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UNIVERSITY OF CHICAGO TURNS TAIL

77 Acres. 77 Acres of wondrous beauty and architectural splendor now about to become mired in 50 shades of pain. The University of Chicago is leaving the Yerkes Observatory in the dust by making an executive decision to withdraw the equipment, personnel, and funding for expenses. That leaves a giant husk of a structure, built around the time of the Great Chicago Columbian Exposition of 1893, and home, at one time, to the likes of Albert Einstein. The empty shell of the Yerkes will soon (October 1st) be sitting upon a hyper-expensive piece of lakefront shoreline, waiting to be picked over and up by real estate “crows,” circling overhead and staring hungrily down at this giant chunk of American historical road kill.

The University of Chicago is not indicating that any of what is written here is an accurate description of what is going to happen. The University of Chicago is going to hold meetings. They are going to listen to the communities that have indicated they have an interest in what happens to the structure. The University of Chicago will then decide how they want to handle the empty husk they are leaving behind. In a movie called The Outlaw Josey Wales, a group of American Indians was portrayed as going to Washington in the late 1800’s in order to lobby for land and their survival upon that land. They left Washington with no land and no guarantee of survival. Instead, they were told to “endeavor to persevere.”

The University of Chicago, with the help of highly paid professional public relations people, is basically telling the people who live around Geneva Lake to “endeavor to persevere”. The decision to abandon the Yerkes has been made, and according to sources high up in the executive offices of that institution, the decision is final. What will now begin to form, like so much light fog, and then change to rain, and then sleet and finally cold heavy snow, will be the forlorn abandoned result of a university that is in retreat and leaving its heavy equipment behind as it runs. If the university “generals” weren’t running for cover, with a yellow stripe painted up and down their backs, then they would have been having talks with all the communities and citizens so deeply emotionally and financially impacted by their decision before the decision was made, and not after.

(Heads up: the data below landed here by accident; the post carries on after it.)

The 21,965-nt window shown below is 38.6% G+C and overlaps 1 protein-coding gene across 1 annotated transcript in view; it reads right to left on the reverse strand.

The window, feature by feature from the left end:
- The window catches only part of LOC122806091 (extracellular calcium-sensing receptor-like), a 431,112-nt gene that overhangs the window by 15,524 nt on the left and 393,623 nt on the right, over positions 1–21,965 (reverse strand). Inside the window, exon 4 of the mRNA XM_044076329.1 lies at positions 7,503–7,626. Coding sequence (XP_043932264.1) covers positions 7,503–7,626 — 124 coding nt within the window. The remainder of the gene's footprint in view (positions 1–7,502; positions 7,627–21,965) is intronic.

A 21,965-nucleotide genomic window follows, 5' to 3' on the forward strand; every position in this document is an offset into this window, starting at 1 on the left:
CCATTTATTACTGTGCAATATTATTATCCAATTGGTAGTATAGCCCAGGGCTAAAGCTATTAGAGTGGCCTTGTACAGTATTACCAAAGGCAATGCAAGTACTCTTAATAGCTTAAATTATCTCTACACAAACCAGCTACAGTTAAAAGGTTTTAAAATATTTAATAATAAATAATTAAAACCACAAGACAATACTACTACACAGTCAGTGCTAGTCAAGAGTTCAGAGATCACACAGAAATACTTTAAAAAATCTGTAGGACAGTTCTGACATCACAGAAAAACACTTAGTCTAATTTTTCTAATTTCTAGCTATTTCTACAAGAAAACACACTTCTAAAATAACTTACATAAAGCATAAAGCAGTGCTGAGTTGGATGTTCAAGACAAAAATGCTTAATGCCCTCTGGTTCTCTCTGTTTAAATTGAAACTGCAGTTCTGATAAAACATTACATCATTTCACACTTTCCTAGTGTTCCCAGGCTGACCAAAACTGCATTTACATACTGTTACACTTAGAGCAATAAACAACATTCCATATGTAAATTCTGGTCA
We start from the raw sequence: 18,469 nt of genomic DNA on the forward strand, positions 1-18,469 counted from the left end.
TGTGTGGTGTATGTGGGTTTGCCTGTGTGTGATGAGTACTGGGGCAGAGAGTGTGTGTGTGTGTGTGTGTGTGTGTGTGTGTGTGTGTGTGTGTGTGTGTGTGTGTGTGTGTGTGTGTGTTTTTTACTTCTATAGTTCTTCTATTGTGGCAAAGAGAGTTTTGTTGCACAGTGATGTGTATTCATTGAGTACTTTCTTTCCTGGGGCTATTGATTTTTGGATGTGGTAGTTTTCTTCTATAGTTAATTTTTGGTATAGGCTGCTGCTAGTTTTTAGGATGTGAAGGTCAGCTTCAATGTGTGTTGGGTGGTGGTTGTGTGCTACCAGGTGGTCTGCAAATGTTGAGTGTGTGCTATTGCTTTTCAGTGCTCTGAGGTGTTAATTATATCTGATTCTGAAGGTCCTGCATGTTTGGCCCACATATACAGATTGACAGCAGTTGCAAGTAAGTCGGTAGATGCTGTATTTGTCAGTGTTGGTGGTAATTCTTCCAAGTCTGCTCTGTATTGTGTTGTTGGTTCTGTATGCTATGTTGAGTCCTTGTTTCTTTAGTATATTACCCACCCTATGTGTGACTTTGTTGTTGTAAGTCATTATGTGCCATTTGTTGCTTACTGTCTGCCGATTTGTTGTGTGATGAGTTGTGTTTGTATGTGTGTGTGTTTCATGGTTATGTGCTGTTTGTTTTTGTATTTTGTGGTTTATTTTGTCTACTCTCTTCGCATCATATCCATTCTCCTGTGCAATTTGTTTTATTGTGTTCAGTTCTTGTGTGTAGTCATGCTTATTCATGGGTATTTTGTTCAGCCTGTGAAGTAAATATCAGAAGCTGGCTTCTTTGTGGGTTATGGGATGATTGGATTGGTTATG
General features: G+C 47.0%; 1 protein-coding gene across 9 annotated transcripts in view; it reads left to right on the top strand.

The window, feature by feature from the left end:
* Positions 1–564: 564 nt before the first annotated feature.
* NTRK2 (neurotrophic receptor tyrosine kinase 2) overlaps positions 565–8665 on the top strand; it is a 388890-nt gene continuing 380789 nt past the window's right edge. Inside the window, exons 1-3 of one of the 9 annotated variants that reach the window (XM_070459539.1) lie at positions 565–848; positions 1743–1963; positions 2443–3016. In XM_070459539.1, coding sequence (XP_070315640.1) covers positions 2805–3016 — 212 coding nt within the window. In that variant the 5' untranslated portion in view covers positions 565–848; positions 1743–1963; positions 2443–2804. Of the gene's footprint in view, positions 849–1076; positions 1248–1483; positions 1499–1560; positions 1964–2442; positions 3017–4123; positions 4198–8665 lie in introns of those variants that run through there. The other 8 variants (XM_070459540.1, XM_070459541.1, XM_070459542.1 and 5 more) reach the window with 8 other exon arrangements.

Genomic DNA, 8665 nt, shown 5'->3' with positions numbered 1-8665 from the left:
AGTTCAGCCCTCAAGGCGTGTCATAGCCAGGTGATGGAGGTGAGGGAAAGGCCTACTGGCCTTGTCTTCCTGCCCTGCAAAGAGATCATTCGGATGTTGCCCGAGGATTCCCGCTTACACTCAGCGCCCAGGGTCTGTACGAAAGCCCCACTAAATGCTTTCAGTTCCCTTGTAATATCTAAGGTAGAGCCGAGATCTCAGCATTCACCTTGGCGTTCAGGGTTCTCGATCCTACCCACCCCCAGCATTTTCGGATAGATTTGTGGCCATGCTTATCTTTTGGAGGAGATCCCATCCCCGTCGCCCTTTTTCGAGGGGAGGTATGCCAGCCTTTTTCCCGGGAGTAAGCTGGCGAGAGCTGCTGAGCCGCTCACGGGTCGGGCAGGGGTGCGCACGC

It should be noted that year after year, (2017 being no exception) Yerkes has conducted benefit functions to draw in contributors who’ve paid thousands and thousands of dollars to help defray university expenses. What of all those people who’ve thrown their beneficent fortunes into such a well of astronomical goodwill? That well, now proving to be one with no bottom whatsoever.

The University of Chicago has indicated that the institution has no intention of selling the Yerkes structure, or the surrounding land that they tried to sell only eight years before. Back then they had all but finalized their secret deal with a spa developer when the city leadership of Williams Bay got hold of the plans and tore them to shreds. The eight-million-dollar deal fell through. The University of Chicago executive leadership, when queried about this former decision so at odds with the current leadership’s message, had a brilliant response: “The University of Chicago is no longer under the same executive management.”

Yerkes Observatory and Albert Einstein

Yerkes Observatory Lake Geneva

Albert Einstein and the staff of the Observatory in front of the 40-inch Refractor, Yerkes Observatory — Williams Bay, Wisconsin. E. E. Barnard is shown in the middle of the back row.
Date:6 May 1921

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